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Adam Zagoria covers basketball at all levels. He is the author of two books and an award-winning journalist whose articles have appeared in ESPN The Magazine, SLAM, Sheridan Hoops, Sports Illustrated, Basketball Times and in newspapers nationwide.
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Saturday / February 16.
  • Injured Knicks Don’t Have the Horses to Compete

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    NEW YORK – After Amar’e Stoudemire signed a five-year, $100 million contract last summer, he stood in front of Madison Square Garden and boldly proclaimed, “The Knicks are back.”

    Ironically, it is now his own troubled back that may pave the way for the Knicks to get swept by the Boston Celtics in their first-round playoff series.

    No NBA franchise has ever come back from 3-0 down, and that’s exactly where the Knicks find themselves after Friday’s 113-96 blowout loss at Madison Square Garden.

    “There’s no way I’ll be 100 percent by Sunday,” Stoudemire said of Game 4 on Easter. “I knew tonight I wasn’t 100 percent but I also knew my teammates needed me out there. I got treatment. The training staff did a phenomenal job of treating me the last three days. But I wasn’t 100 percent to play.”

    After tweaking his back during warm-ups before Game 2, a creaky, tentative Stoudemire managed just seven points on 2-of-8 shooting in Game 3 — the Knicks’ first home playoff game since 2004. He gave his press conference after Game 2 standing up and said he had difficulty putting his shoes and socks on in the days leading up to Game 3.

    “Everybody know his situation,” said Carmelo Anthony, who managed just 15 points on 4-of-16 shooting after going for 42 and 17 in Game 2. “Everybody know he got a bad back. Just for him to come out here and give it a try, I respect that. He was out there for us. He played; he gave us what he can give us. Nobody was expecting him to come out here and be a superhero or anything like that. He gave us what he can do. I respect him for that.”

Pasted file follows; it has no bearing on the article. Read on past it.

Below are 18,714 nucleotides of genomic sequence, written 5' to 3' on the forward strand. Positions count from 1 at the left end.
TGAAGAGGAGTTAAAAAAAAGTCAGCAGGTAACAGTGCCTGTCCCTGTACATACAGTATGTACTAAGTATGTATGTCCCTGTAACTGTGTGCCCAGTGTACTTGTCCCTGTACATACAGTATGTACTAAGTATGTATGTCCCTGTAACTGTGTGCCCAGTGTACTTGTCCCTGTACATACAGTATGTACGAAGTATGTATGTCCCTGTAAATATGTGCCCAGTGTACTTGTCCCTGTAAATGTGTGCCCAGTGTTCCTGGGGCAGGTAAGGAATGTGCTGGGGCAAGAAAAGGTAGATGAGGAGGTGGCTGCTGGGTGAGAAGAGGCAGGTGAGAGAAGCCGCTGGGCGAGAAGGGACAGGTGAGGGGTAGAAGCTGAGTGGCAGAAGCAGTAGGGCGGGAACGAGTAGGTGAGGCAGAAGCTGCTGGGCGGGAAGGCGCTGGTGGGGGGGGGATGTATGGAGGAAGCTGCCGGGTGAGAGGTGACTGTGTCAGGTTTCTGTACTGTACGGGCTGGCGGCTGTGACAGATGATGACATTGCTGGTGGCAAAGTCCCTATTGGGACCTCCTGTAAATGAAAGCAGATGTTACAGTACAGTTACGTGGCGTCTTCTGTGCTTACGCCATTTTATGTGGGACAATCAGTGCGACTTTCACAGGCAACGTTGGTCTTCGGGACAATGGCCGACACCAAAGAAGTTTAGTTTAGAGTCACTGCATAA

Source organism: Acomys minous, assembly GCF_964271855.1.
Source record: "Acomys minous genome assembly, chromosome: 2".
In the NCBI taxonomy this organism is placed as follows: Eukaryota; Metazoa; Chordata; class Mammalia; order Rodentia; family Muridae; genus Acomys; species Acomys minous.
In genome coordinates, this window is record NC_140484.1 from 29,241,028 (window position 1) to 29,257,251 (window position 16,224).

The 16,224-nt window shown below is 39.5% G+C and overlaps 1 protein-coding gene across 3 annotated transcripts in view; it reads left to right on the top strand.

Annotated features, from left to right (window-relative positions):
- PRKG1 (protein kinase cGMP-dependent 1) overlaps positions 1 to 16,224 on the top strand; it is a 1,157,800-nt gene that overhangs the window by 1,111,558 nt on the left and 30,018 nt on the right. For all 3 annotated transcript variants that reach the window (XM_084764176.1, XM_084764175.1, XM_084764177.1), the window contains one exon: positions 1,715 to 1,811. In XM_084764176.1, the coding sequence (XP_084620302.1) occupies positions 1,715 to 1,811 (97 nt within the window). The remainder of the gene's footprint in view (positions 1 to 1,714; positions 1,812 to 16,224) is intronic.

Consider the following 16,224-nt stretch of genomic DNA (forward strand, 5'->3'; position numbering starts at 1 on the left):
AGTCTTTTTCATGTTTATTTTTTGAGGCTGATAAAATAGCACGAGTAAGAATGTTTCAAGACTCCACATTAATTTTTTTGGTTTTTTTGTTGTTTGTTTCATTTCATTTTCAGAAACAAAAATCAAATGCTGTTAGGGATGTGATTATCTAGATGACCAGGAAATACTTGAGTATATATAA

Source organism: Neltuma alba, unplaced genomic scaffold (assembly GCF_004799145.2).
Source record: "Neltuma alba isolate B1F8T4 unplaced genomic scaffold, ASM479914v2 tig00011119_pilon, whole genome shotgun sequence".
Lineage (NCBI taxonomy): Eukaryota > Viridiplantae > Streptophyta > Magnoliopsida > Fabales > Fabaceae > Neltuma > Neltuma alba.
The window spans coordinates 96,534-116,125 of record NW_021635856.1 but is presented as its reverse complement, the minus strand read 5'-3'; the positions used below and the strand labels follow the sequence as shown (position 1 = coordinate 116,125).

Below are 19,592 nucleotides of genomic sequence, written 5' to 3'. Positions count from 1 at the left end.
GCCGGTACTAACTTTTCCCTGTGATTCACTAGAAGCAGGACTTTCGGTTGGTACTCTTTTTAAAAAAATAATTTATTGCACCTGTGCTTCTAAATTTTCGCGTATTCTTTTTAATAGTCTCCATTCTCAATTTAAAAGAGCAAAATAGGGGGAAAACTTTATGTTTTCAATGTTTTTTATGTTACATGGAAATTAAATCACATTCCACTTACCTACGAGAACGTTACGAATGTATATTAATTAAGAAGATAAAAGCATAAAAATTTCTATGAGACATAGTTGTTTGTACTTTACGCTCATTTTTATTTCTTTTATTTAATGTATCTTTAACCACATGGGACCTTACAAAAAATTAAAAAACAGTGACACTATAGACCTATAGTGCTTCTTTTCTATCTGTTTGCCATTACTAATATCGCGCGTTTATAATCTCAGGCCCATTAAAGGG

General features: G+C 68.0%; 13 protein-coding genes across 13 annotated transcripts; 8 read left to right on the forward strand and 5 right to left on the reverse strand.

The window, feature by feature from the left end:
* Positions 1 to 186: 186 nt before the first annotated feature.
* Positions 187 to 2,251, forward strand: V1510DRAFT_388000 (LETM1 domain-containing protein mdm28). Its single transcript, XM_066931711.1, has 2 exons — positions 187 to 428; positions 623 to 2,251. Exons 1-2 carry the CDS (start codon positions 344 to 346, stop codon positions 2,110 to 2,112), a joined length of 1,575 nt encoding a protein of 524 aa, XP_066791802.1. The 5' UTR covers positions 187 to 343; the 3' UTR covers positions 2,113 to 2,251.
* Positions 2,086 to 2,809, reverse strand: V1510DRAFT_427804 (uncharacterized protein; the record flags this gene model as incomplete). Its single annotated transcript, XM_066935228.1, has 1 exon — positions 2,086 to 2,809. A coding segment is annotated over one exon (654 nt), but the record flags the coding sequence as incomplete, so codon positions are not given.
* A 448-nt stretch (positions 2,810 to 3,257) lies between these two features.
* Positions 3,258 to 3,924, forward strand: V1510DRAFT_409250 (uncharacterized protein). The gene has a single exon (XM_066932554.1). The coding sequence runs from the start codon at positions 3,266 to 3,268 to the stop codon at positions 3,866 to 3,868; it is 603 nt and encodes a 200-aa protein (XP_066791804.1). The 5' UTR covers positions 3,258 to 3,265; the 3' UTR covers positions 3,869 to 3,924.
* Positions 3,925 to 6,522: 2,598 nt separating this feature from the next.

The Knicks played for a second straight game without point guard Chauncey Billups, who may be done for the season with a strained ligament in his left knee.

    Without him the Knicks miss “Mr. Big Shot,” a former NBA champ and a veteran of the playoff wars.

    “It’s the time of season that I live for, man, so it’s really tough,” Billups said before the game. “I’m just trying to do the best that I could do to get back on the floor, man, but it’s just not ready.”

    This is surely not how the Knicks envisioned things unfolding when they signed Stoudemire last summer.

    Not how they imagined it would turn out when they dealt nearly half their roster – Raymond Felton, Danilo Gallinari, Wilson Chandler, Timofey Mozgov and a 2014 draft pick – for Anthony and Billups at the trade deadline.

    “You don’t want key players out of the playoffs if you can avoid that,” Knicks president Donnie Walsh said the other day at practice. “It is frustrating when you have guys that are out, but that’s the nature of the game. You play with what you got that’s available that night.”

    On this night the Knicks were without one of their “Big Three” and a second played simply to give his team a mental lift. You can bet if this were a regular-season game Stoudemire would’ve been wearing a suit and standing somewhere instead of sitting on the bench.